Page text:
‘En­raged’ by 30-day win­dow

Groups call AHA out of touch with pa­tients over med­i­cal-data de­lay

Modern Healthcare - - THE WEEK IN HEALTHCARE - Ashok Sel­vam

The Amer­i­can Hospi­tal As­so­ci­a­tion’s in­sis­tence on a 30day win­dow to pro­vide pa­tients with their med­i­cal data cat­alyzed In­ter­net crit­ics with pa­tient ad­vo­cates say­ing the group was out of touch with pa­tient needs. The on­line dis­cus­sion grew so heated that the AHA on the af­ter­noon of May 2 re­leased a state­ment via Twit­ter call­ing crit­i­cisms “in­ac­cu­rate.”

The AHA sub­mit­ted its public com­ment to the CMS re­gard­ing Stage 2 mean­ing­ful-use rules via a 68-page let­ter signed by AHA Ex­ec­u­tive Vice Pres­i­dent Richard Pol­lack, dated April 30.

The com­ment let­ter drew fire for a sug­ges­tion that hos­pi­tals be re­quired to re­lease dig­i­tal pa­tient records “with­out un­rea­son­able de­lay and no later than 30 days fol­low­ing the re­quest” rather than within 36 hours of dis­charge, as the CMS pro­posed.

The AHA rea­soned that hos­pi­tals didn’t have the proper tech­nol­ogy to share in­for­ma­tion any faster and that 80% of hos­pi­tals have failed to meet Stage 1 re­quire­ments. The group also men­tioned the se­cu­rity con­cerns and the Health In­sur­ance Porta­bil­ity and Ac­count­abil­ity Act as an ob­sta­cle in re­leas­ing data.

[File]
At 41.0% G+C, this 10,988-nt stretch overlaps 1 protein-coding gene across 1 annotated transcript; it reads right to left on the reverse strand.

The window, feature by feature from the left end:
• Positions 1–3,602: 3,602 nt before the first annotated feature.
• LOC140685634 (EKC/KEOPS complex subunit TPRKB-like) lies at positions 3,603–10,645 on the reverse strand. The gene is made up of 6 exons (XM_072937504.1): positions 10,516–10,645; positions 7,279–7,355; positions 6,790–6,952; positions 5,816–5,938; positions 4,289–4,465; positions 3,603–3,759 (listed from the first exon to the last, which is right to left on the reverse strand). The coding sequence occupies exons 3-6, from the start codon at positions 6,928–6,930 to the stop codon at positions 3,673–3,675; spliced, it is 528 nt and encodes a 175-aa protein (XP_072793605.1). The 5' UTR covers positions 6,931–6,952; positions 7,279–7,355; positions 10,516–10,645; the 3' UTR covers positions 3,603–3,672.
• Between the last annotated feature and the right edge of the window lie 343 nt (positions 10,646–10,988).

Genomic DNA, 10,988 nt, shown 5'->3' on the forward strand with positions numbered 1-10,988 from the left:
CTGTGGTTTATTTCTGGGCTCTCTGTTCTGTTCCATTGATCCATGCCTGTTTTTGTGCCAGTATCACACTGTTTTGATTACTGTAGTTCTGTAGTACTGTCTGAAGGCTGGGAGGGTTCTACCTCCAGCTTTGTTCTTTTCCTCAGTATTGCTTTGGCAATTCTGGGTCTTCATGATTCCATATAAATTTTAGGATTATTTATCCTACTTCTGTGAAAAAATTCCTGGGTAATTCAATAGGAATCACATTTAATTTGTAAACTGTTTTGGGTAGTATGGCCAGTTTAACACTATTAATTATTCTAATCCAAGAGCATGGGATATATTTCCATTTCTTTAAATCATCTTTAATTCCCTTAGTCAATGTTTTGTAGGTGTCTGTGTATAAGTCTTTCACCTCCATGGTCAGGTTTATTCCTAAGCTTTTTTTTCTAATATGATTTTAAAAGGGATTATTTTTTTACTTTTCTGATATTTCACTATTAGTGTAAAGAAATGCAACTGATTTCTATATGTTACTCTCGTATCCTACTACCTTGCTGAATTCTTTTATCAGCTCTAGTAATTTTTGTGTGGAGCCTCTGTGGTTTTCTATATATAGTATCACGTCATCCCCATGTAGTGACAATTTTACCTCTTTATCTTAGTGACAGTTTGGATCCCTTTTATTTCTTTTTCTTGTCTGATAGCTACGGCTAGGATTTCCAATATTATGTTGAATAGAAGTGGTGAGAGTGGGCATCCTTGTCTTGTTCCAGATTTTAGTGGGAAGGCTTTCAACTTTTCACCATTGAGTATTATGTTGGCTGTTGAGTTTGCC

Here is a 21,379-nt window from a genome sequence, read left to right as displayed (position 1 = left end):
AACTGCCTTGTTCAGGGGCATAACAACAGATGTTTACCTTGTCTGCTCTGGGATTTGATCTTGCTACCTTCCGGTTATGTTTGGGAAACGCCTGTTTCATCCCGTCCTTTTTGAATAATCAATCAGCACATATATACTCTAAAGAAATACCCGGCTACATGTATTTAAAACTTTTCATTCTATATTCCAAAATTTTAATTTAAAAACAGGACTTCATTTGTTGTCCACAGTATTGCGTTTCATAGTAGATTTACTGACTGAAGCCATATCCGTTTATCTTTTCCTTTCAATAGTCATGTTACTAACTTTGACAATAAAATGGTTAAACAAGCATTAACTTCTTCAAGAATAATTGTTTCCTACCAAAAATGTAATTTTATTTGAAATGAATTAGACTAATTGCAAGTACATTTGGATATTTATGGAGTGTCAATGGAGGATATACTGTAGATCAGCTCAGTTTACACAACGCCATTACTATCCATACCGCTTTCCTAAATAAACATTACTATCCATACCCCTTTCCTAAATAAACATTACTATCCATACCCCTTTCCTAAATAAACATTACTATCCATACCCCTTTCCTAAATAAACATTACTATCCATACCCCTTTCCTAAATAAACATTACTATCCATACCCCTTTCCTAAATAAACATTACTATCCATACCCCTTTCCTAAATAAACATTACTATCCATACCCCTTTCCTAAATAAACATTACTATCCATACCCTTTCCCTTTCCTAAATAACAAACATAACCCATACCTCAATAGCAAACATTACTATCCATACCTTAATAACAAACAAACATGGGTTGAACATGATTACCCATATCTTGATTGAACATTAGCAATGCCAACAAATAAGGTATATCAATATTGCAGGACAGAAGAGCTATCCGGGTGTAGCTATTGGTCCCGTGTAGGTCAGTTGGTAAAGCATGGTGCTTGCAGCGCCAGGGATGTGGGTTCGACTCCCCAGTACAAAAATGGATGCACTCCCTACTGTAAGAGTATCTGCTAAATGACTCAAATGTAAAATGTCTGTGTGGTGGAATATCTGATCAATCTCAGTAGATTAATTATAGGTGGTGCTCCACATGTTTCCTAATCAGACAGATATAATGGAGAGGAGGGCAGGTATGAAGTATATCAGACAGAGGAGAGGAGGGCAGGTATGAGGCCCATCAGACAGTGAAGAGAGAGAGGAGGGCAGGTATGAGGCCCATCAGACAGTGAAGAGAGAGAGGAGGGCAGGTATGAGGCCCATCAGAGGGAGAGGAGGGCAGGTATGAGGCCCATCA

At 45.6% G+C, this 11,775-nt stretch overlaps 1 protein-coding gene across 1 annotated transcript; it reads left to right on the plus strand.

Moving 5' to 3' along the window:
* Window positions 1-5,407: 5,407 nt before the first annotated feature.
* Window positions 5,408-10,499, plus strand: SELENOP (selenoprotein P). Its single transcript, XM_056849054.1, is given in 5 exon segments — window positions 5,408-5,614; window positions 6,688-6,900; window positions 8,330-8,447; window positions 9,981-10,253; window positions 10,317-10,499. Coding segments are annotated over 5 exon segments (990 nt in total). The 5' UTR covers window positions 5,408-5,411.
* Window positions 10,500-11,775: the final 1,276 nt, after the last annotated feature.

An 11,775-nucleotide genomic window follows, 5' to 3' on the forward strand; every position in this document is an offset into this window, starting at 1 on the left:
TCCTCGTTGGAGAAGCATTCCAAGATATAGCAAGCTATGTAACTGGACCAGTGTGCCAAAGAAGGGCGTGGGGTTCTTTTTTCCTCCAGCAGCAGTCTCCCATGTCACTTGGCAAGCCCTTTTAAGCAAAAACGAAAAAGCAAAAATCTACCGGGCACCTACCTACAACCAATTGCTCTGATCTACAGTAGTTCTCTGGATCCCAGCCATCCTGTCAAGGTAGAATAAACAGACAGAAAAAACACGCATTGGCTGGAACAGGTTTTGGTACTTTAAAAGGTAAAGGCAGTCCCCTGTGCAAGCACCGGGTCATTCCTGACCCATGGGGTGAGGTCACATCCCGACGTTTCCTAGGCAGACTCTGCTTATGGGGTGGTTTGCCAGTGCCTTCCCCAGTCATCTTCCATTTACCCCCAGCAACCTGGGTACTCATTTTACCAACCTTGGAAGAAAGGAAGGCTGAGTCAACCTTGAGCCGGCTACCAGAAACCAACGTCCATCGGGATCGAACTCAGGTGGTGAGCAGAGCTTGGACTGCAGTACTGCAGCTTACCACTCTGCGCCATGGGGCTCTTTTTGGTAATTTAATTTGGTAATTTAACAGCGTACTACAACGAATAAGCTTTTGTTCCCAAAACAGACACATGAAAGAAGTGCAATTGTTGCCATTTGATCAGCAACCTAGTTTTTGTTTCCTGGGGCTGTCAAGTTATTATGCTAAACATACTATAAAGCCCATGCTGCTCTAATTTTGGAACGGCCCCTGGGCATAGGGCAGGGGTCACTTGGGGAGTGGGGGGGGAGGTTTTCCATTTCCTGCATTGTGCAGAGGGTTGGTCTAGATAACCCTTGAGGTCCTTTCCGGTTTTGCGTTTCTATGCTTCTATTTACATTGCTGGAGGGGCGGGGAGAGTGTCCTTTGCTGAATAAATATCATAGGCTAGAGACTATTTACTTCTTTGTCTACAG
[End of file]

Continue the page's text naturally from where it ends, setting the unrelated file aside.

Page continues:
Chris­tine Bech­tel, vice pres­i­dent of the Na­tional Part­ner­ship for Women & Fam­i­lies, took to her blog on the morn­ing of May 2 and wrote that the AHA “has lit­tle in­ter­est in ad­vanc­ing mean­ing­ful-use cri­te­ria that would re­sult in tan­gi­ble ben­e­fits for pa­tients.” Bech­tel, who serves on the fed­eral gov­ern­ment’s Health IT Pol­icy Com­mit­tee,

called the AHA’S re­luc­tance to share data dig­i­tally a “cul­ture is­sue.” She called for her readers to sub­mit com­ments to HHS, and as of late last week, more than 4,500 had done so, she said.

Oth­ers quickly joined Bech­tel in rip­ping the re­quest for the 30day limit and us­ing HIPAA as a rea­son: “The ar­gu­ment that the ex­is­tence of these HIPAA pro­vi­sions pre­vents CMS from im­pos­ing more mean­ing­ful ac­cess to pa­tient data as a con­di­tion of re­ceiv­ing sub­stan­tial tax­payer sub­si­dies is the le­gal equiv­a­lent of a ‘Hail Mary pass,’” wrote Deven Mcgraw, di­rec­tor of the Health Privacy Project at the Cen­ter for Democ­racy and Tech­nol­ogy based in Washington.

AHA Di­rec­tor of Pol­icy Chan­tal Worzala de­fended the AHA’S po­si­tion, say­ing the in­tent is to com­ply with pa­tient re­quest faster than 30 days, but that the 36-hour win­dow is un­re­al­is­tic. “The re­al­ity is that we have to work with the tech­nol­ogy that’s avail­able to­day, which many have la­beled ma­tur­ing,” she said. “And we have IT sys­tems that right now can’t talk to each other, so you do need some time to get the in­for­ma­tion to­gether.”

Worzala’s ex­pla­na­tion wasn’t enough for Bech­tel, who said she and “those who un­der­stand the pa­tient view” con­tin­ued to be “en­raged” by the no­tion of wait­ing 30 days for their records.

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